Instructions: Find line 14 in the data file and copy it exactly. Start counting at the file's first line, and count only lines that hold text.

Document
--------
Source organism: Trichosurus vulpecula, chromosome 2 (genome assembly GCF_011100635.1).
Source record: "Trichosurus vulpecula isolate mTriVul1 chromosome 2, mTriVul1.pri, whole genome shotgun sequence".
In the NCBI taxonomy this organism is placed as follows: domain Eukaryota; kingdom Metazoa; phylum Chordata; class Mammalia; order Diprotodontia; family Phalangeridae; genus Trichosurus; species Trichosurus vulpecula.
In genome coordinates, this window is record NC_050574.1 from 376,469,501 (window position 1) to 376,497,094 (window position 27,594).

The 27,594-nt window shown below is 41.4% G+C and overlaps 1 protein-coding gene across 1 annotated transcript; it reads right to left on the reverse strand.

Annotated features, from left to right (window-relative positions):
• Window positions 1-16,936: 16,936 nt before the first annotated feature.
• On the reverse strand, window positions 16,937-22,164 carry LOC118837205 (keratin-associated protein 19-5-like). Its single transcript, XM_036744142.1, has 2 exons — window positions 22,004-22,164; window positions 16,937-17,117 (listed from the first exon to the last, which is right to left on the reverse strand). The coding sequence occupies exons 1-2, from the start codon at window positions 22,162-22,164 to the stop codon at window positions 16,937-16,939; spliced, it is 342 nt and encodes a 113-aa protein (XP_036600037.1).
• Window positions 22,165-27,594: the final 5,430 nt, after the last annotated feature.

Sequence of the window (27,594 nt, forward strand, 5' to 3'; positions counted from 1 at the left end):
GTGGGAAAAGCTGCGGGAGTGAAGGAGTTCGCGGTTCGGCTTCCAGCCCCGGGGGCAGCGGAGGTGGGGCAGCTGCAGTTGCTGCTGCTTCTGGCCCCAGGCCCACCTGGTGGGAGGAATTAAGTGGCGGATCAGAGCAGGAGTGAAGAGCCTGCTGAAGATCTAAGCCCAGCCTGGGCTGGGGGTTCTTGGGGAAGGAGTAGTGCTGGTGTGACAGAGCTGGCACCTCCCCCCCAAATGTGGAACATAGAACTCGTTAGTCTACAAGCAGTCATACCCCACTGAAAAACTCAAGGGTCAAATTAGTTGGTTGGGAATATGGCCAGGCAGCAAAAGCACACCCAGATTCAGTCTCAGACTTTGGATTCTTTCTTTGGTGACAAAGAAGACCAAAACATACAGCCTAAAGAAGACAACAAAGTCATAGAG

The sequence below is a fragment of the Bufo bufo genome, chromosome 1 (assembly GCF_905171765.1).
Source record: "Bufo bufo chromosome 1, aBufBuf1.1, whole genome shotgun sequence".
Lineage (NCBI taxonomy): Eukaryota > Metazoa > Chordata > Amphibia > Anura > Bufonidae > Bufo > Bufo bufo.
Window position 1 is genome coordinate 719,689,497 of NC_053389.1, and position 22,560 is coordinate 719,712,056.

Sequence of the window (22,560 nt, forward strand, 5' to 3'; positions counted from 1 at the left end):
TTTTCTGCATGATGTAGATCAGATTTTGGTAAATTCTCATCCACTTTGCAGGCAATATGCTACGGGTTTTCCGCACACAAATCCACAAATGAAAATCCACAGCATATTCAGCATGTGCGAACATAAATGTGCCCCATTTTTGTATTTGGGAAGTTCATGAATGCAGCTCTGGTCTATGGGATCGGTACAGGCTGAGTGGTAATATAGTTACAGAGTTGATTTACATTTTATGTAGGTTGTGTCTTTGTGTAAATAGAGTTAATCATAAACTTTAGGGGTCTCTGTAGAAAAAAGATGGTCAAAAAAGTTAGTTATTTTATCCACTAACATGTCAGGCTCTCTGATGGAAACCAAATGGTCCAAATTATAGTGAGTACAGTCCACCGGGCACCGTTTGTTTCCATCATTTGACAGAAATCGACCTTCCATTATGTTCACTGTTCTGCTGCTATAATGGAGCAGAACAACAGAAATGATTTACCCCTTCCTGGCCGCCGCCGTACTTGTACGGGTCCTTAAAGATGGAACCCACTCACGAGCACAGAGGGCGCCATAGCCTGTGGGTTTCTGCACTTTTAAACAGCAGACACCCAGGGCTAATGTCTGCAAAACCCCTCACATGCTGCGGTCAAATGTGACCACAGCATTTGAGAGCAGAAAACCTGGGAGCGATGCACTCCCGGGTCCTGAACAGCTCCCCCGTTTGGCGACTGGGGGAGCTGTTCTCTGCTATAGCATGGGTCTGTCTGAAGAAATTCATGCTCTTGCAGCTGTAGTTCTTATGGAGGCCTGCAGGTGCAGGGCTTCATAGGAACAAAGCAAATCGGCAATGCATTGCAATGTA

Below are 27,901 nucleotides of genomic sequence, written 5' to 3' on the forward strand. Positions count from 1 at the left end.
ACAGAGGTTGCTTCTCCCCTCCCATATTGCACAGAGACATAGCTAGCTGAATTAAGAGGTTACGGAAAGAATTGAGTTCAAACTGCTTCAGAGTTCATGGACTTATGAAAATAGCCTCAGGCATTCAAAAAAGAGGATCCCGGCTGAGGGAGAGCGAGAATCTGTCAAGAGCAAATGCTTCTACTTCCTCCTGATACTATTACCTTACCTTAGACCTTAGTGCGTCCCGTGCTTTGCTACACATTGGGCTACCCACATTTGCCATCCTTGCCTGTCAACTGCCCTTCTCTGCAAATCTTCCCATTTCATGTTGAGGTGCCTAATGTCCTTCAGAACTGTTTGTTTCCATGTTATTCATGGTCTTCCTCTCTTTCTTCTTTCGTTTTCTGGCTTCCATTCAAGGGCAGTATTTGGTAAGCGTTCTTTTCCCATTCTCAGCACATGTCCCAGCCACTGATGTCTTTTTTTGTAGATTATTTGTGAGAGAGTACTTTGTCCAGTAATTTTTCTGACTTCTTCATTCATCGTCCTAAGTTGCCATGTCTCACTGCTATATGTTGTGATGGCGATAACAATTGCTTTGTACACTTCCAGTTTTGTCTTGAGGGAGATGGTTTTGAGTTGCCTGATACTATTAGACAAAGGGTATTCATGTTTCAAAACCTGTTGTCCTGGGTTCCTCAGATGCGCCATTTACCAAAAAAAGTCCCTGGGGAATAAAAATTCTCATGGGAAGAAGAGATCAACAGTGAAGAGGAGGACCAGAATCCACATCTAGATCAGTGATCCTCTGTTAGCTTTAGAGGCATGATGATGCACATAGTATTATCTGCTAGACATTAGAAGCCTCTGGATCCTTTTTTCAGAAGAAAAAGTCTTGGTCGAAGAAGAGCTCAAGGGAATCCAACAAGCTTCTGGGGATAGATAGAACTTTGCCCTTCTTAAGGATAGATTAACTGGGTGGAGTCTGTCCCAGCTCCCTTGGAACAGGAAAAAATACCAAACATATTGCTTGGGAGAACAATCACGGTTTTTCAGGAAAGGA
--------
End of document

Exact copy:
Lineage (NCBI taxonomy): Eukaryota > Metazoa > Chordata > Amphibia > Anura > Bufonidae > Bufo > Bufo bufo.